Brother fights Peru extradition bid
The brother of a Blackpool man who has died in Peru while on parole for drug smuggling has vowed to continue his own fight against extradition to the South American country.
Jamie Cato, who is wanted in Peru on suspicion of smuggling cocaine, remains on an electronic tag.
The lengthy legal process, which could see the South Shore resident become one of just a few Brits sent to the country to face charges, has been ongoing since his arrest in 2013 – just days before he completed a jail sentence for his role in transporting £20,000 of amphetamine into Cumbria.
He said: “I lost the original hearing at magistrates’ court which I have appealed and hopefully I will get a decision soon.”
Jamie claims he was in Peru from 2007 until 2009 showing potential investors around properties.
He admitted his involvement in the Cumbria drugs operation, which he described as a ‘mistake’.
The 44-year-old was part of a gang caught smuggling large quantities of the class B drug out of Lancashire and was sentenced to 32 months in prison in 2012.
But he insists he has now served his time and is innocent of allegations he deposited a parcel containing 450g of cocaine at a post office in downtown Lima on November 24, 2009.
It is understood Jamie’s lawyers, who say his is only the third extradition request from Peru in living memory, will argue that sending him there would breach his human rights.
The Gazette revealed on Saturday that Jamie’s brother Jason had died in Peru while on parole, after serving three years in the notorious Lurigancho prison in Lima for possession of drugs.
His family say he was thrown from a balcony by prisoners, breaking his legs, and died while on parole after suffering mental and physical illnesses. They are trying to find out the cause of his death.
In an interview with The Gazette two years ago, Jamie originally said the harrowing experience of his brother Jamie, had made determined to fight the extradition request.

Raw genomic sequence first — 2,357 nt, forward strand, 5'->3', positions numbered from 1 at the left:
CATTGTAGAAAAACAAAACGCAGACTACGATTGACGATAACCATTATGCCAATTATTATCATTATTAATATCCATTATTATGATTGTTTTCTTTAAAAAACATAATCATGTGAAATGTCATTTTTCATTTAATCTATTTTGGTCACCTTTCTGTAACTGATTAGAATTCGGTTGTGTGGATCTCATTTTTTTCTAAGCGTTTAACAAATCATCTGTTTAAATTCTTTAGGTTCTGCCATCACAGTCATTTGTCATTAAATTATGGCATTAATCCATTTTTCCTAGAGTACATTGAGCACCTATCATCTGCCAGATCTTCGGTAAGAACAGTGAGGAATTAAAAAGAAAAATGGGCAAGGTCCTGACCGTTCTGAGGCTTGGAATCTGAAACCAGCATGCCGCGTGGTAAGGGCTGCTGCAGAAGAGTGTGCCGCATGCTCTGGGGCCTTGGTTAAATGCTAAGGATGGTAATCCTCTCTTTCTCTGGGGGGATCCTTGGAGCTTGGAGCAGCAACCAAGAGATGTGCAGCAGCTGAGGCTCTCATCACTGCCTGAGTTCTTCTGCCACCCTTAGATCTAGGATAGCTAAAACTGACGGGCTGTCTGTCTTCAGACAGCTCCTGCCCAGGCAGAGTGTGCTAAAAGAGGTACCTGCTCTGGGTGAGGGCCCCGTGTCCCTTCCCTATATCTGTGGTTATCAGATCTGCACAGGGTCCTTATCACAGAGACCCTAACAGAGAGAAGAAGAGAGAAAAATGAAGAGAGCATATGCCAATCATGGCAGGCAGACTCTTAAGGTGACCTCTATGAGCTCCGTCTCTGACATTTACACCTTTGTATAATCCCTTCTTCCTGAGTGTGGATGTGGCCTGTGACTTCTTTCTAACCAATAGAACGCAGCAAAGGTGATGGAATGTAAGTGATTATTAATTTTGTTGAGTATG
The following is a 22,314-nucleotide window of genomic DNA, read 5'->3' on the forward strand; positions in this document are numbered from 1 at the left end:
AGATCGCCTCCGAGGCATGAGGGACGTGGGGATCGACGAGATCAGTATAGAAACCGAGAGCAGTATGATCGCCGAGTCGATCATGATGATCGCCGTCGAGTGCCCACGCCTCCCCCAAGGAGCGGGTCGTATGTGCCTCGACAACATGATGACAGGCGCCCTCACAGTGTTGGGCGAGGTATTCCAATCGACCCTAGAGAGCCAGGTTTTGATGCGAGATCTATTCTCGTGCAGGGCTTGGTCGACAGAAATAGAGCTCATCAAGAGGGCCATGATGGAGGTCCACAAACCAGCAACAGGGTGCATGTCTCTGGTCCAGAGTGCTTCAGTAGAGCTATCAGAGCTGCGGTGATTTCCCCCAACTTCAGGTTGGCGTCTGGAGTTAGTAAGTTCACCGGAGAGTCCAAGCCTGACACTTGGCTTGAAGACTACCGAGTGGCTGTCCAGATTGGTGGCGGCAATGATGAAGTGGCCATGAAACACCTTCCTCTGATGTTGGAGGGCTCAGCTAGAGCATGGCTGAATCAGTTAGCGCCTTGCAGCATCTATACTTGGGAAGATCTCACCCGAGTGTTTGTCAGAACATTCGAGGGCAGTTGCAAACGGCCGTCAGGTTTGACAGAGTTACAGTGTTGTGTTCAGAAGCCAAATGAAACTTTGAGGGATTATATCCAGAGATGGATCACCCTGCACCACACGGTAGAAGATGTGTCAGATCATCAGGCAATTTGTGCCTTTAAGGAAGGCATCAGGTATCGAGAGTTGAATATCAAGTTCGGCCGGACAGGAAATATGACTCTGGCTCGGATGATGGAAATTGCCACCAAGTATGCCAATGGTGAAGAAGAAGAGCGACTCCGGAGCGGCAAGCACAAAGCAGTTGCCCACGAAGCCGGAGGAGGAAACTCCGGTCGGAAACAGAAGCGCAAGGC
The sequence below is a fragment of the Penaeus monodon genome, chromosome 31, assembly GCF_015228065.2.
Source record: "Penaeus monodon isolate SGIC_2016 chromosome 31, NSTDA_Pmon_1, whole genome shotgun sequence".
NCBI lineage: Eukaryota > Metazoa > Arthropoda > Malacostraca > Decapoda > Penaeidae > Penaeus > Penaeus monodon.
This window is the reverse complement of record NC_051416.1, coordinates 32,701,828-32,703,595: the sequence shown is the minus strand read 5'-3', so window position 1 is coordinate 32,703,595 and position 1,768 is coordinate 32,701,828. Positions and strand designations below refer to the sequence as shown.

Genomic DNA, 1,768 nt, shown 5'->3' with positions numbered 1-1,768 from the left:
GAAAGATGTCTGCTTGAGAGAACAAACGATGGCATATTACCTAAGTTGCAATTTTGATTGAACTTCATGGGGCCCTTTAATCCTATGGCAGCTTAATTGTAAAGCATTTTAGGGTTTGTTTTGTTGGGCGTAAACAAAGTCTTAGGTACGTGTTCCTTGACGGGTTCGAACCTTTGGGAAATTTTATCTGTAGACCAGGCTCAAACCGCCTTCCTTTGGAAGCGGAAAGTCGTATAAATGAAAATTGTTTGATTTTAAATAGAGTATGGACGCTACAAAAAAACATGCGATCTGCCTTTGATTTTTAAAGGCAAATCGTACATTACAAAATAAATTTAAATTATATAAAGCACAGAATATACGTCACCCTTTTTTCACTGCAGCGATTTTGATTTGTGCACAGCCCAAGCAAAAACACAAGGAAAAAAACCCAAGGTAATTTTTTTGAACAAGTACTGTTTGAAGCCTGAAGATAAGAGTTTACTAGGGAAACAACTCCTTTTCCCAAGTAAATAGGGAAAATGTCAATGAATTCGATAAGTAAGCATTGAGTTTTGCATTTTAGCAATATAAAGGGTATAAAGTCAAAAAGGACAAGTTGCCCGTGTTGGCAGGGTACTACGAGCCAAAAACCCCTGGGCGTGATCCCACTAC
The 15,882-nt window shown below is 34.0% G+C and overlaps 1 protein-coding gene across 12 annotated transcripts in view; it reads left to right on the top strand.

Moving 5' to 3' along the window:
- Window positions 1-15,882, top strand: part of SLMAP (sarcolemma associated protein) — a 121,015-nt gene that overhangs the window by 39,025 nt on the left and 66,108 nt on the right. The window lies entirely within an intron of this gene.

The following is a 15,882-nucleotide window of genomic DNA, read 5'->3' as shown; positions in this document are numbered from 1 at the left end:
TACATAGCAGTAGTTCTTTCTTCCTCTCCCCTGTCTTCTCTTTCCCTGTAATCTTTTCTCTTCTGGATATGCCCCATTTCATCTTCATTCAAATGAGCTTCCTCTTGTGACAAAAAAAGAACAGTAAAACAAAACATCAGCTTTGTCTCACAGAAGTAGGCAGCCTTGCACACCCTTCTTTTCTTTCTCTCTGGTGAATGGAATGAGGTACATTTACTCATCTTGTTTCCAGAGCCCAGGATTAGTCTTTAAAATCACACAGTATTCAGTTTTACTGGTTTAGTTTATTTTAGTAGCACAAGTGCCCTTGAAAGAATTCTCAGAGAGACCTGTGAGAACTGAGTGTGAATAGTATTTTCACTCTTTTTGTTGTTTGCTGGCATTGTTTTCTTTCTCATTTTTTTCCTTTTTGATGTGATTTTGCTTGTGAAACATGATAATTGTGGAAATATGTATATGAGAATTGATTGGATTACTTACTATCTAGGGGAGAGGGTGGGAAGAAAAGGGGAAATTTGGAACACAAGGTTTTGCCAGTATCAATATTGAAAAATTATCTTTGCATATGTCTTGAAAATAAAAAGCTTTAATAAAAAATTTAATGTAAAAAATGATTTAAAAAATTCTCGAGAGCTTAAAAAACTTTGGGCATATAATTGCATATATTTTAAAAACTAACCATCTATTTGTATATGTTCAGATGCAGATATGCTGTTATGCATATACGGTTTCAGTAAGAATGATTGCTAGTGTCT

But Jamie, who said he has turned his life around through charity work, said he now wishes he had ignored legal advice and flown to Peru, where he could have helped his brother.
He said: “I think it’s my fault. I could have gone over and sorted it all out but as soon as I got there they would have arrested me.
“Because I couldn’t go over, I blame myself.”
An extradition request against Mr Cato was first made at the Court of Appeal in Callao, Peru, on June 9, 2011, when he was in prison in the UK.
Since then he has faced a long wait to see if he will be handed over to South American authorities.
A letter seen by The Gazette, sent to Mr Cato by his solicitor, said: “The request for your extradition has been made by a judge at the Court of Appeal in Callao, Peru, on June 9, 2011, in relation to a single allegation of ‘illegal drug trafficking’.
“The Peruvians want you to be extradited so that you may be prosecuted in relation to this allegation.
“Specifically, it is alleged that you deposited a parcel containing 0.4422kg of cocaine at a post office in downtown Lima on November 24, 2009.”
Mr Cato maintains he may have been duped into sending a parcel.
He added: “I used to send things home by post.
“One time I went with someone to show them how it worked.
“You need your passport to do it and he didn’t have his but I had mine – I don’t know if I got trapped into it.
“Anyone could go over there, post some souvenirs home and get a knock on the door from the police.
“I don’t think I would survive if I have to go to prison over there.”
The Metropolitan Police confirmed Mr Cato had been arrested at an address in Blackpool, following a request from the Peruvian authorities.
“The arrest relates to alleged drugs offences, namely being concerned in the fraudulent evasion of a prohibition on the exportation of goods, namely cocaine,” a spokesman said.